IF YOU LOOK at the decisions of the Modi government, like demonetisation, modified GST or the three agricultural laws, there was no consultation with bureaucrats. The officers were forced to implement unilateral decisions. This is the best example of autocracy.
In the UPA government, independent decisions were taken by bureaucrats and, invariably, those decisions were accepted by the government. Only in the rarest of rare cases, where public interest was involved, did I intervene as a minister in the department of personnel. I will give two examples.
Once, a revenue secretary in the Union government who was due to retire in 45 days requested the government's permission to join a top private company as director soon after retiring (there is a one-year cooling-off period for secretary-level officers wishing to take up private jobs). The salary was Rs5 lakh per month and he would get Rs50,000 and executive class airfare to attend board meetings. As revenue secretary, he dealt with files relating to such companies. I suspected that he had favoured this company at the cost of government.
I do not want to name the company or the officer, but I noted in the file that the officer seems to have a vested interest in the company. I mentioned to prime minister Manmohan Singh to reject the request to discourage officers from favouring private companies in return for well-paid jobs after retirement. He accepted my proposal and rejected the secretary's request.
In another case, an IPS officer from Madhya Pradesh, who was fighting the granite mafia, was run over by a tractor and died on the spot. His wife―an IAS officer―requested a change of cadre from Madhya Pradesh to Delhi as she was alone in the state and was pregnant. Her father was an inspector in Delhi and therefore she wanted a transfer to Delhi. The bureaucrats, as usual, quoted the rules―that she must complete nine years in one state cadre―and turned down her request.
I felt I should intervene. Her husband lost his life serving the country, trying to save the wealth of Madhya Pradesh, and she wanted a transfer on compassionate grounds. I wrote a long note to prime minister Singh saying that it is time for us to intervene. He agreed and her request was granted. One day, the lady officer and her father came to thank me personally; it was a memorable moment for me. So, sometimes we have to overlook the bureaucrats, too.
But, today, bureaucrats serving in the Central government are not willing to pen down their views on files dispassionately. They have become their masters' voice and do not act independently. In fact, if they take independent decisions, they are either removed from their posts or some action is taken against them. So, the powers that were given to the bureaucracy―the steel frame of the country―have been usurped by the prime minister's office. There are a handful of bureaucrats running the show, implementing the decisions of their political masters.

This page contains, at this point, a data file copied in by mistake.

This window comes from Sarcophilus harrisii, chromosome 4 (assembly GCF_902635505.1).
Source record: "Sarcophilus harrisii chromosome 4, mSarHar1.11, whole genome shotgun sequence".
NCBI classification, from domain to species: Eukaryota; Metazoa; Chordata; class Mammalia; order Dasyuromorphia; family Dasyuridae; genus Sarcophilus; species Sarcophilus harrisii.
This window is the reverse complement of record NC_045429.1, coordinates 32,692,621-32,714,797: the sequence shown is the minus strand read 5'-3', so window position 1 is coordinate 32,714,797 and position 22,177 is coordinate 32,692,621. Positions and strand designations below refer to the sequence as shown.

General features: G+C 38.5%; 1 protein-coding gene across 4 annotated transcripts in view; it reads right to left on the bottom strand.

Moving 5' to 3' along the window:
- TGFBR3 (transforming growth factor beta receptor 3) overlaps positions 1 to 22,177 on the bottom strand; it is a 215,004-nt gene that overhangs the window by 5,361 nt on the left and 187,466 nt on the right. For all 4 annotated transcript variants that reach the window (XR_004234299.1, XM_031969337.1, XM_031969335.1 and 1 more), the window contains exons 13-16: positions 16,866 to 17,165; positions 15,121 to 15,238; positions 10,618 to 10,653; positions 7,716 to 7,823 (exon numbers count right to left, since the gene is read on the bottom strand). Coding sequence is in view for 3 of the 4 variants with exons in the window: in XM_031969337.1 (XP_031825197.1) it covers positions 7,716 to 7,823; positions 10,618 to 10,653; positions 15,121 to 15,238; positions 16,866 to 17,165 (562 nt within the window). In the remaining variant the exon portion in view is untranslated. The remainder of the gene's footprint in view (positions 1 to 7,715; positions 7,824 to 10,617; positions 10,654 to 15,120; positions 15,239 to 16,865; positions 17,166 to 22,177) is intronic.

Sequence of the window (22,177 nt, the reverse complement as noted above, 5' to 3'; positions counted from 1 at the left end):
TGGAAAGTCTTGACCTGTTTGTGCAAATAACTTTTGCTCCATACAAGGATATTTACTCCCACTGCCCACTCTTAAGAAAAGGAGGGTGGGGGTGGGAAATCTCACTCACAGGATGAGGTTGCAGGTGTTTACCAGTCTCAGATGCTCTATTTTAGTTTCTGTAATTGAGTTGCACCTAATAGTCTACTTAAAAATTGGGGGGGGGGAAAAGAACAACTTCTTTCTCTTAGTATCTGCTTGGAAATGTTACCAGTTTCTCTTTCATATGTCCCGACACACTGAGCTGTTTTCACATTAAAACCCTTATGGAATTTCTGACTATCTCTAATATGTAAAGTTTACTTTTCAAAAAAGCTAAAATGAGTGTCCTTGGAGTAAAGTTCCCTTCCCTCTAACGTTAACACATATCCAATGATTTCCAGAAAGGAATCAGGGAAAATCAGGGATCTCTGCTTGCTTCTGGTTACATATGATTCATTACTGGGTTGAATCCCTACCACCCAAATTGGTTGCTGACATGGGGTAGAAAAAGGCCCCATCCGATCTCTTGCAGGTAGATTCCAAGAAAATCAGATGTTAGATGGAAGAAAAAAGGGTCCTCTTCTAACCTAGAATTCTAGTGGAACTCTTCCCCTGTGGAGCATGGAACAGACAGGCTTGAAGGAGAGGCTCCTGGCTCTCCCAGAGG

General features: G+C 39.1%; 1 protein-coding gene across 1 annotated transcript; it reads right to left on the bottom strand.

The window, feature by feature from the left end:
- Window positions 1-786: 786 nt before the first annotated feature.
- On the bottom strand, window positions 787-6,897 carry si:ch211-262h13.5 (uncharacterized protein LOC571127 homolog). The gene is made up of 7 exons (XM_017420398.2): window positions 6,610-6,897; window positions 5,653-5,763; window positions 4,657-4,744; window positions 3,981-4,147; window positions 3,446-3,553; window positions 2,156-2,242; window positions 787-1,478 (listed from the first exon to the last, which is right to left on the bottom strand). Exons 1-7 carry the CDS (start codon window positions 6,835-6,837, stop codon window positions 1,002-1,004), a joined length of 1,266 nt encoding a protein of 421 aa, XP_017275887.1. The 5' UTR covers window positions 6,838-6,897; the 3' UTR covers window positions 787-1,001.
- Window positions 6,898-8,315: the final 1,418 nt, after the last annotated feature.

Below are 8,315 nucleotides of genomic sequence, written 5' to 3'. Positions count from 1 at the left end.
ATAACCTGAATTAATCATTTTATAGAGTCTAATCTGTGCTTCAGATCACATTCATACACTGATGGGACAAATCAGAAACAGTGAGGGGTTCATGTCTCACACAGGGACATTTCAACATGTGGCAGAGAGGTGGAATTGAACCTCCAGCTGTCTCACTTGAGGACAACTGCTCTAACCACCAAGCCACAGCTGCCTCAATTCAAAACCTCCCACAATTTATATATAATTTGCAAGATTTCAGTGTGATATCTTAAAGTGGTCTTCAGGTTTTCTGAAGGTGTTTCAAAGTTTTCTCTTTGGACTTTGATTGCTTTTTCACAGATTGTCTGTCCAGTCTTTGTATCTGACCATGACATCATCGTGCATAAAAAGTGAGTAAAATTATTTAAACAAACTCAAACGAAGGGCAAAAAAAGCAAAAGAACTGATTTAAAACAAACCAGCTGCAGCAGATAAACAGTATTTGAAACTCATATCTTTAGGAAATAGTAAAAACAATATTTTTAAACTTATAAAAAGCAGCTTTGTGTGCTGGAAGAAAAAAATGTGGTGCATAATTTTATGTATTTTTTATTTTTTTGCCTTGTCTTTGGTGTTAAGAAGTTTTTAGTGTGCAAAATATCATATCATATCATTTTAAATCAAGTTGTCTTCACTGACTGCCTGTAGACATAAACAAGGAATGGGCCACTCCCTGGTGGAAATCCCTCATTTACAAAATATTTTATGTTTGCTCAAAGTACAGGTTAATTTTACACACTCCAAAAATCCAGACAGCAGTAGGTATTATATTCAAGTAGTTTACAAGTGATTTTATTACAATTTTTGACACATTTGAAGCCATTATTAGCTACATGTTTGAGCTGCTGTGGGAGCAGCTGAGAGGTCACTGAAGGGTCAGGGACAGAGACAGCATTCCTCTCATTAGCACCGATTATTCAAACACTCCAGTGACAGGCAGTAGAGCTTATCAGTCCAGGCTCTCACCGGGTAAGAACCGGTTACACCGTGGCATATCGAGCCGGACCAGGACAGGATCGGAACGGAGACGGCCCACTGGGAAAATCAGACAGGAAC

An ineffective bureaucracy means zero governance. This is the actual state of affairs in the country, where bureaucrats are finding themselves in a situation that is neither conducive nor compatible to them. This has resulted in huge levels of vacancy in the Central government, especially in the IAS, because officers do not want to come on Central deputation.
The situation was diametrically opposite during the UPA regime. Bureaucracy liked Central deputations because of the room for independent thinking and a widespread consultation process. An example is when we wanted to increase the annual intake of IAS officers from 100 to 180, but the bureaucrats were against it. Even though there was a report of the Administrative Reforms Commission and I tried convincing them of the merits of direct recruitment, they stood firm. It is only after two years that we were able to convince them to increase the number to 180. Nowadays, the bureaucrats do not have the guts to speak against the decisions of the government. If bureaucrats become powerless and afraid, they will not able to function. The steel frame does not have a backbone today.
The ministers also go along with the view taken by the PMO, which gives directions to all ministries on key issues. The ministers are just rubber stamps that okay decisions of the PMO. This combined with the voiceless bureaucracy means that it is a system of maximum government and minimum governance, and not the other way round! The bureaucracy in the country has been totally demoralised.
The writer is a former Union minister of state and former chief minister of Puducherry.